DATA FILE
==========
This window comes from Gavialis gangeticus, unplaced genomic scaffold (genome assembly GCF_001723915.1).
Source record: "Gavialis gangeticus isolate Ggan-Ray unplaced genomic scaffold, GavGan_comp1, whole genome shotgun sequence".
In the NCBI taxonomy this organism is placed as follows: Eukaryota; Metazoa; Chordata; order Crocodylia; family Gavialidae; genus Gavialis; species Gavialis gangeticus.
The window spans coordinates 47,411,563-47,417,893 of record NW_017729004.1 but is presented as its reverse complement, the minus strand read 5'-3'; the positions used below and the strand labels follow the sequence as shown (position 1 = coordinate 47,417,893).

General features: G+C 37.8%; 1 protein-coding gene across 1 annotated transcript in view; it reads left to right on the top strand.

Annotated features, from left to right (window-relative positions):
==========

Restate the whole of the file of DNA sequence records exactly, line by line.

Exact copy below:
This window comes from Gavialis gangeticus, unplaced genomic scaffold (genome assembly GCF_001723915.1).
Source record: "Gavialis gangeticus isolate Ggan-Ray unplaced genomic scaffold, GavGan_comp1, whole genome shotgun sequence".
In the NCBI taxonomy this organism is placed as follows: Eukaryota; Metazoa; Chordata; order Crocodylia; family Gavialidae; genus Gavialis; species Gavialis gangeticus.
The window spans coordinates 47,411,563-47,417,893 of record NW_017729004.1 but is presented as its reverse complement, the minus strand read 5'-3'; the positions used below and the strand labels follow the sequence as shown (position 1 = coordinate 47,417,893).

General features: G+C 37.8%; 1 protein-coding gene across 1 annotated transcript in view; it reads left to right on the top strand.

Annotated features, from left to right (window-relative positions):